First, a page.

This week I have mostly been listening to the album The Private Memoirs And Confessions Of The Just Joans released earlier in the year which is splendid Scottish indie pop goodness, such as:
I also enjoyed catching up with Giles’s first two “Unreel” shows from West Wilts Radio on Mixcloud: #1 and #2. They’re like a nice friend talking you through a mixtape they’ve made you of interesting pop.
§ I really need to learn how to process photos better because this, from one morning this week, is fine but I have no idea what I could be doing with it in Lightroom.
§ We’ve spent some time this week sorting out stuff in the house, in preparation for more of our stuff arriving from London in a few days. As previously mentioned, before we arrived this was a family holiday home for decades and had accumulated much stuff, which was very useful when moving in for a trial period but a bit troublesome now we want to add a lot more of our own stuff. For example, and this is not a problem for which I expect much sympathy, we have, in total, seven beds and three bedrooms in which to put them.
So we’ve been sorting out old toys, crockery, glassware, pictures, books, etc. plus furniture, and working out what to give away, sell, throw away, or have collected. What with the actual problem of the virus, local charities are currently full and aren’t collecting furniture, although we’ve managed to find new homes for a few things via a local Facebook (Have mercy on me, a sinner…) group. I also put a couple of beds on Gumtree, to give away, and in the past 30 hours they’ve had zero views between them.
Again, having too much stuff is not an awful problem to have but I do find myself wishing I had less stuff. Marie Kondo notwithstanding, having less stuff is something that’s easier to achieve if you start at a young age and maintain that state. Don’t buy stuff you don’t need kids! I have found myself admiring Jean Paul Sartre’s apparently pretty successful aim of owning nothing and, talking of him…
§ …this week I finished reading Left Bank by Agnès Poirier, about the literary scene in Paris from 1940 to 1950, which was brilliant. I knew nothing about Sartre, Beauvoir, Camus, Koestler, etc. before reading this and it was fascinating to have these many gaps filled in. To me they were just famous names with nothing but their books’ titles behind them. No doubt I’ve read about them before, here and there, but, with no existing structured knowledge about their lives, works, thoughts and relationships, none of that information stuck.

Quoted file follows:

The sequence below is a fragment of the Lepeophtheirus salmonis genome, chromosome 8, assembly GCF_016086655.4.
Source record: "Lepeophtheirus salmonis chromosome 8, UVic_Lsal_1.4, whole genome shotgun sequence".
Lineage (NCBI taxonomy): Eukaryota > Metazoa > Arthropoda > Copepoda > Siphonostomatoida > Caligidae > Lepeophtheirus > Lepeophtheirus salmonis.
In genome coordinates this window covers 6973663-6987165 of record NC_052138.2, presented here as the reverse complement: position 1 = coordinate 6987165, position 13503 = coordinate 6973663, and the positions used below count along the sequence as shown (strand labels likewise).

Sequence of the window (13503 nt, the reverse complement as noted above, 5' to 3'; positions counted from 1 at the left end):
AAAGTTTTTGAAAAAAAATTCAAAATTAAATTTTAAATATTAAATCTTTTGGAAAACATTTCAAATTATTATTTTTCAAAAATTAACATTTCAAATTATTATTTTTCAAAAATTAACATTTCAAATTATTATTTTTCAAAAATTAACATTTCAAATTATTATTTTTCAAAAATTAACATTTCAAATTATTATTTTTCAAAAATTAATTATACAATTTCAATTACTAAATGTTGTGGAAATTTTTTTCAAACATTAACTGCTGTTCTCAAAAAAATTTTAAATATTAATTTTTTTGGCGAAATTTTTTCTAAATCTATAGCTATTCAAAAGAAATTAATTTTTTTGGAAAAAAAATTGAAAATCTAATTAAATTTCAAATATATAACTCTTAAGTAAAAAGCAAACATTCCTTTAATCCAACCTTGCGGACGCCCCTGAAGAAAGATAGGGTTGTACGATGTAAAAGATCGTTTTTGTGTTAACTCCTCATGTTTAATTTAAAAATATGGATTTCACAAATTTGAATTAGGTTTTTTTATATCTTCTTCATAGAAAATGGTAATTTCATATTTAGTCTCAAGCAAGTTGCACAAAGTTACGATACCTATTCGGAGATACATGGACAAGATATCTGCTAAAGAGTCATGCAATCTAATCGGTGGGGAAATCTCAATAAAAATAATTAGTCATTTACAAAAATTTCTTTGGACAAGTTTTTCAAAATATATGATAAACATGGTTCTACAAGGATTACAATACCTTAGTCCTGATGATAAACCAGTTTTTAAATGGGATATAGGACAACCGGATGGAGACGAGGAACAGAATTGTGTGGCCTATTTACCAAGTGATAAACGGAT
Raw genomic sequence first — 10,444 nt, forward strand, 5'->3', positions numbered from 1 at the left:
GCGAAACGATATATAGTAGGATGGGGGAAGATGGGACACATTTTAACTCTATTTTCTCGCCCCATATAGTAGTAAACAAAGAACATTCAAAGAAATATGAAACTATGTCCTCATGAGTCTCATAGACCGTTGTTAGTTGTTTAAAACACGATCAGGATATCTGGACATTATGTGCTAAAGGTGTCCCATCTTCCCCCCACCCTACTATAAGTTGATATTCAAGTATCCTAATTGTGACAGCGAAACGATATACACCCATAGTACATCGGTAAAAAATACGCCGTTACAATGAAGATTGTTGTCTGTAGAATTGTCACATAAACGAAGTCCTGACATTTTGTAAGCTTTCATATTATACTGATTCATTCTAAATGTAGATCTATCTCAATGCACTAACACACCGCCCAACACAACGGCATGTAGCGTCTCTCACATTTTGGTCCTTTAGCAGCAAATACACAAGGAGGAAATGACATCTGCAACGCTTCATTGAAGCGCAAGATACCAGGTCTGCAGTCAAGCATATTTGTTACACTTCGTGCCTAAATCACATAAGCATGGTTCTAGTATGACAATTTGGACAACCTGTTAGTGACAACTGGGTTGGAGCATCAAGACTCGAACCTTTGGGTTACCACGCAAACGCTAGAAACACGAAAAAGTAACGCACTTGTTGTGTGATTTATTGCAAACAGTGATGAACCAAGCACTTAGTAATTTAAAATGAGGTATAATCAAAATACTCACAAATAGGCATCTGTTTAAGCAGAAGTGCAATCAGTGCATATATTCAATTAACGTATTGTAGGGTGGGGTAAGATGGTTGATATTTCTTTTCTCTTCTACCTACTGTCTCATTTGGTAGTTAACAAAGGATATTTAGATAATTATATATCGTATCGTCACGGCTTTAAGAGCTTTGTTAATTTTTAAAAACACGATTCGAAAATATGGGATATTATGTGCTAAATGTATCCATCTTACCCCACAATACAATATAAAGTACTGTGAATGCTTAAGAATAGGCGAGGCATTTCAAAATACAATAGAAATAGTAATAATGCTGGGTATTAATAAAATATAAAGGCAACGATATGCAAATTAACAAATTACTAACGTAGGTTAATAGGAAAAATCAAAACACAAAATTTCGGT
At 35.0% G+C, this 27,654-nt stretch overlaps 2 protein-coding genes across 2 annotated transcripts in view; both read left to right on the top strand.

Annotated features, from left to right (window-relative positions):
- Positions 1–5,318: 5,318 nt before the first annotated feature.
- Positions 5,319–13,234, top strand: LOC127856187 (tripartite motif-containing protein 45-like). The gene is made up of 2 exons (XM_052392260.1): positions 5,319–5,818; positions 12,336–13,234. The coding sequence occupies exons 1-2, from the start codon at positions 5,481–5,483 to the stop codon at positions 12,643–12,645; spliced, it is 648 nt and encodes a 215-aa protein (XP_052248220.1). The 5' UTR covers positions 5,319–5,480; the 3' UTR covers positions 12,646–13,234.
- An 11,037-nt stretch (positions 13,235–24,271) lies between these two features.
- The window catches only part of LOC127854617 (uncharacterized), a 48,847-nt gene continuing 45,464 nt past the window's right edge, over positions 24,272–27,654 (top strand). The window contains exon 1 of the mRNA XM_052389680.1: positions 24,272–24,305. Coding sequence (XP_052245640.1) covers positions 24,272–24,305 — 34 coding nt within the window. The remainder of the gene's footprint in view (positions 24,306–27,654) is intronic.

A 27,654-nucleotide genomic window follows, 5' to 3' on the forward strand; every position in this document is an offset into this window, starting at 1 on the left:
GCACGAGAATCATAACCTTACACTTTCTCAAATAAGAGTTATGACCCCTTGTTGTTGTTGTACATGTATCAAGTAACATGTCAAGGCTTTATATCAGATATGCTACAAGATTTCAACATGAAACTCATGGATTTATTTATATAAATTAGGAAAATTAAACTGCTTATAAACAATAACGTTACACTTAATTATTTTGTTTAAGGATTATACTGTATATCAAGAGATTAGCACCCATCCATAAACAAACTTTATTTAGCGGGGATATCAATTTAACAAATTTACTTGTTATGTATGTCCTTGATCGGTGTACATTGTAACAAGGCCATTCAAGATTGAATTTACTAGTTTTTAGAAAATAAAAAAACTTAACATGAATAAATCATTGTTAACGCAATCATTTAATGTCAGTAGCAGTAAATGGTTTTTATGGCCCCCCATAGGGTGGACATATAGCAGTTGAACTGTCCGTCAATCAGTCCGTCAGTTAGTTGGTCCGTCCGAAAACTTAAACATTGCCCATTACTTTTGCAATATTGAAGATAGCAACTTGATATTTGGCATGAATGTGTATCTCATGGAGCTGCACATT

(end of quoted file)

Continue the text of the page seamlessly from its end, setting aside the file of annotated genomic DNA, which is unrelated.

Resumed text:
The first few years covered by the book were extra fascinating due to the occupation of Paris (and I came across these suggestions on Ask MetaFilter of non-fiction to read about that) but it continues from there as a fine example of “scenius”, which one realises especially when individuals travel and compare their Parisian world with those of New York or London which didn’t have the same focused milieu of cafés, discussions, politics, and writing, never mind the different attitudes of Americans and British intellectuals compared to French.
Anyway, it was interesting and exciting and I plan to read more.
§ Another year, another set of iOS and Apple Watch updates that offer nothing new that I need or even want. Which is fine; that’s better than things changing just for the sake of it. In fact, changing my iPad’s lock screen image from Wyndham Lewis’s Workshop (c.1914-1915), which has been in place for several years, to Ellsworth Kelly’s Spectrum Colors Arranged by Chance (1953) has done more than the iOS upgrade to make my iPad feel new. I guess it feels four decades newer.
One thing I would like is some Watch faces that don’t display the time. My main watch face is minimal, with time, date and the activity rings. 99% of the time I need nothing else. Occasionally I want to see what the weather’s doing and one swipe to the side I have a second watch face containing weather complications:
I only glance at the second face occasionally and I don’t need to see the time or date there. All that space taken up with something I don’t need! There could be two more complications in that top-right space. Or the whole top row could be a large complication, like the middle row. Given the ever-growing number of Watch faces, why do they all take up space with the time?
§ We’ve nearly finished watching Strike: Lethal White which I guess is… OK? I think at this point, having watched previous series, I’m mainly watching it because I like watching Tom Burke, not that this role seems particularly demanding of him. I guess we’ll watch the fourth and final episode but it feels like there’s something missing from it all.
I don’t think it helps that, compared to something like a Scandi-noir, that has 8-10 hours to work through a plot, Strike has four hours to figure out two related mysteries so it feels a little rushed, with no time for dead ends.
But that’s nothing compared to Prodigal Son that we’re part way through, each episode of which has 40 minutes to introduce and wrap up a murder and deal with the main character’s childhood trauma of his father being a convicted serial killer. It is, mostly, nonsense. Sometimes fun and fast nonsense but still. Many clichéd lines, a lot of them given to Lou Diamond Phillips’ lieutenant. On the plus side Michael Sheen is having a lot of fun as the father.
§ That’s all. Get rid of some stuff.